To coincide with the holy month of Ramadan, illustrator Natasha Ahmed teamed up with cross-border payments company WorldRemit to depict some of the various traditions of celebrating Ramadan around the world.
Ramadan is one of the most eagerly anticipated events in the Muslim calendar and marks a huge celebration of faith, culture and history.
It is a month of fasting and abstaining from things considered to be impure for the mind and body.
Those who partake abstain from food, drink and impure thoughts between the hours of sunrise (Fajr) and sunset, allowing them instead to focus on prayer and connecting with Allah.
Fasting allows the individual to understand the pain and suffering of millions around the world who live their lives in poverty and famine.
At the close of the month, Zakat (obligatory act of charity) donations during Ramadan are made and then Eid al-Fitr is celebrated with loved ones.
With over one billion people observing Ramadan across the globe, different cultures have introduced their traditions as part of the celebrations.
Along with some of Natasha’s illustrations, these include:
Chaand Raat – Pakistan and India
Translated to ‘Night of the Moon’, Chaand Raat is a night of celebration that signifies the end of Ramadan with the first sighting of the new moon. A vibrant tradition in South Asian countries including Pakistan, India and Bangladesh, Chaand Raat celebrates the beginning of the new month and the festival of Eid al-Fitr.
Zakat – Nigeria
The third pillar of Islam, Zakat signifies the importance of charity as a way of purifying one’s wealth and soul. Such charitable acts are prevalent throughout Ramadan and although this practice is not exclusive to Nigeria, it has a really positive impact in the African country, which has one of the biggest Muslim communities in the world.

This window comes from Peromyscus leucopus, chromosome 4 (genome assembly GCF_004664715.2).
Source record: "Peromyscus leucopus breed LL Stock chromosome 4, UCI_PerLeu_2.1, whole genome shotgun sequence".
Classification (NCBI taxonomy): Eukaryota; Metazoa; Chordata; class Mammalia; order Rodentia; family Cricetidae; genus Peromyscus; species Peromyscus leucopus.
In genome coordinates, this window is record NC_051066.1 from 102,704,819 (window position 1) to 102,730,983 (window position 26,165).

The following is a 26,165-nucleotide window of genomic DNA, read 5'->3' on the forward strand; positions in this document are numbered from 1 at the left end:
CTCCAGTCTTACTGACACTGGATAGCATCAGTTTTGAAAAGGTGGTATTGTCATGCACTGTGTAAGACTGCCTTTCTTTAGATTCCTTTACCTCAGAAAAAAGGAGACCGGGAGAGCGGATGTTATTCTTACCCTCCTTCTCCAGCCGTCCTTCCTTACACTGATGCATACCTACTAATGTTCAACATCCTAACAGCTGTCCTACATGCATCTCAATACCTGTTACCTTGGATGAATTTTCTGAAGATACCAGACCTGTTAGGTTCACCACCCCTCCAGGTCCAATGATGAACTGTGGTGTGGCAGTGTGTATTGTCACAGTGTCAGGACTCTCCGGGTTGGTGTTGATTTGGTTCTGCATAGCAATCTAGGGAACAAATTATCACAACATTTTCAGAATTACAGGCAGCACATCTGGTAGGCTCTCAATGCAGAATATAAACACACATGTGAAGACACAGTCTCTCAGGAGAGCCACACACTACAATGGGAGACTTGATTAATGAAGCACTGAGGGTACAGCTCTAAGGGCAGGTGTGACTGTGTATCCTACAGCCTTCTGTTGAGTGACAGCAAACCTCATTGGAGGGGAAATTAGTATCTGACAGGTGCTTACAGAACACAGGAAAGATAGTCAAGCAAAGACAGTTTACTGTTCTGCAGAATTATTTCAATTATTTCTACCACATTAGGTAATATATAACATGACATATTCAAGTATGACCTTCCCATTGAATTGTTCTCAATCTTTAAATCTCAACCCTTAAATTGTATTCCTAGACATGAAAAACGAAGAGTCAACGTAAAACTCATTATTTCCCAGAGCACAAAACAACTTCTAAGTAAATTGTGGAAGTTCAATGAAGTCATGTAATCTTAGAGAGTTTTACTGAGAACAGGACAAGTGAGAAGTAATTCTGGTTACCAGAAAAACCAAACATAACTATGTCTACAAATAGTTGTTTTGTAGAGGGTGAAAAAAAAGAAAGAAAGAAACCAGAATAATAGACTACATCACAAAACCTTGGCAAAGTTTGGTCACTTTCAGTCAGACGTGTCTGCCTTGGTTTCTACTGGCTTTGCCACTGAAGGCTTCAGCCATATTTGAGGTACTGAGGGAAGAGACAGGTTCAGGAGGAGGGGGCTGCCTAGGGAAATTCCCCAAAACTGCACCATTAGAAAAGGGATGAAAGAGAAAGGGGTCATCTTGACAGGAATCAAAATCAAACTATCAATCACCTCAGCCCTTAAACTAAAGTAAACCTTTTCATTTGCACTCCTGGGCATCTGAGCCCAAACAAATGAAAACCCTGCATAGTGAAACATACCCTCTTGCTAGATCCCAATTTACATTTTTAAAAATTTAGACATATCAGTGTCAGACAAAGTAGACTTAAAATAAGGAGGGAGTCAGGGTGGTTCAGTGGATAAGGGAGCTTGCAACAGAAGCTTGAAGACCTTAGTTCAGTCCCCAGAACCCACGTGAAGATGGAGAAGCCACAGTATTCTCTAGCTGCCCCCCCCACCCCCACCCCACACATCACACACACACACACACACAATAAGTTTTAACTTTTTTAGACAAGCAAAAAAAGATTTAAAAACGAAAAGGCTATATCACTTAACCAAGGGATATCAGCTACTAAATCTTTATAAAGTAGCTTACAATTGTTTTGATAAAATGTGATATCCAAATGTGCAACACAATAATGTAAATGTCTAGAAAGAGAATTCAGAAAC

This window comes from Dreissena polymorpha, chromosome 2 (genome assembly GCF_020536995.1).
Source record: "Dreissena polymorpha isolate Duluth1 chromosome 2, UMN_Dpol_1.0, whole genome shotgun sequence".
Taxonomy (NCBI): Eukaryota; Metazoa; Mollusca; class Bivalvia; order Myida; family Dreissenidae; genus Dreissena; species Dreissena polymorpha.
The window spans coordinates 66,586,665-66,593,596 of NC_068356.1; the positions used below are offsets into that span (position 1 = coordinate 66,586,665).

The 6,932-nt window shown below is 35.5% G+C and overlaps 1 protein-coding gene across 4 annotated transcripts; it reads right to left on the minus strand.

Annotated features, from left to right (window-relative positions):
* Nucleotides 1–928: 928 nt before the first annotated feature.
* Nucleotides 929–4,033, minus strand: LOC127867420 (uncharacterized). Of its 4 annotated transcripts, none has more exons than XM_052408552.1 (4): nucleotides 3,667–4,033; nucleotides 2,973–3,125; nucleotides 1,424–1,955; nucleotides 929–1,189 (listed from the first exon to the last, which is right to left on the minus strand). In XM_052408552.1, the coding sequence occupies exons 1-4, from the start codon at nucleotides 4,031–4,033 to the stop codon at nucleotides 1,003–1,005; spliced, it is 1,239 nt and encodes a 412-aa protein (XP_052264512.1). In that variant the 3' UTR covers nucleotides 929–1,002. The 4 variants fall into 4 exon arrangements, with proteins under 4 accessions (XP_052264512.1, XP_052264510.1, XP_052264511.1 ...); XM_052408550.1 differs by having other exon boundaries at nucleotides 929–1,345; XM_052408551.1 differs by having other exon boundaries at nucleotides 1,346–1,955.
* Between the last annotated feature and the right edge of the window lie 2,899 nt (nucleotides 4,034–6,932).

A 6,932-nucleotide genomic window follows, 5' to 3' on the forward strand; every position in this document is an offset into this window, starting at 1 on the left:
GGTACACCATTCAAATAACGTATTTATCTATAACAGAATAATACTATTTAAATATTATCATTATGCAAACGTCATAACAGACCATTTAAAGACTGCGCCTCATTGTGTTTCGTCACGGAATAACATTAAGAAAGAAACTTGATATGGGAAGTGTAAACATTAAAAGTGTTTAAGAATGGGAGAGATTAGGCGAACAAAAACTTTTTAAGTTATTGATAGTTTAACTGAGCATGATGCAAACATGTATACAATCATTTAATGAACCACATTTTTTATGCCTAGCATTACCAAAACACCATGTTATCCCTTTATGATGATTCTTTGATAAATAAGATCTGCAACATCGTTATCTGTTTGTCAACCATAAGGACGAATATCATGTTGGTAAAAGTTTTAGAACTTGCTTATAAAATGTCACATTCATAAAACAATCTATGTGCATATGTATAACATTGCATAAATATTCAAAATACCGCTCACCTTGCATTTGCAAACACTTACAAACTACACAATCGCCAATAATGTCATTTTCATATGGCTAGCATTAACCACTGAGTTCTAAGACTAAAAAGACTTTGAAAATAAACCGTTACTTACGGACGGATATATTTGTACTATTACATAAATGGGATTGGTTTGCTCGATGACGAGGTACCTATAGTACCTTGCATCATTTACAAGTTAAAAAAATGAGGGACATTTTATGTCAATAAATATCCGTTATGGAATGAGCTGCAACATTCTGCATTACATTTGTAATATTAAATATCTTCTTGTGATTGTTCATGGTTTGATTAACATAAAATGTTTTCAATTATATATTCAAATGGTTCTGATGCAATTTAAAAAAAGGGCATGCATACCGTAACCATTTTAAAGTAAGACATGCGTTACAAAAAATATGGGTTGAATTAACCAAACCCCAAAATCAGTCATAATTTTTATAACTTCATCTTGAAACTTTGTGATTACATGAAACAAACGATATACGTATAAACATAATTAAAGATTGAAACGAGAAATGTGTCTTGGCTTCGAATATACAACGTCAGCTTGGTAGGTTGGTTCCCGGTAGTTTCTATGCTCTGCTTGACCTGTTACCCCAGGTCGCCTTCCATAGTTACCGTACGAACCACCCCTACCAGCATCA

Chawk Bazar – Bangladesh
When it is time for Iftar each day, Muslims come together to break their fast. In Dhaka, the capital city of Bangladesh, there is a gathering of street food vendors on Chawk Bazar, which has become the go-to destination for Muslims in the area looking to celebrate the end of their daily fast with their families. Chawk Bazar has been around for over 400 years and remains a cultural hub for Bangladeshis to this day.
Cleansing ritual (Padusan) – Indonesia
Padusan is a purifying tradition in which Muslim women in Indonesia bathe in springs to cleanse their bodies before the month of Ramadan begins. Springs are believed to possess great spiritual significance and are a vital part of purification before the holy month starts.
Henna decorations – Somalia
Whilst this is seen throughout the Muslim community around the world, a popular tradition among Somali women is to come together to celebrate Eid through decorating their hands with beautiful henna artwork. Henna has been around for centuries and women tend to wear these intricate designs from their hands to their elbows in celebration of Eid, as well as at other notable events such as weddings.
Moon watchers mark Eid-al-Fitr – South Africa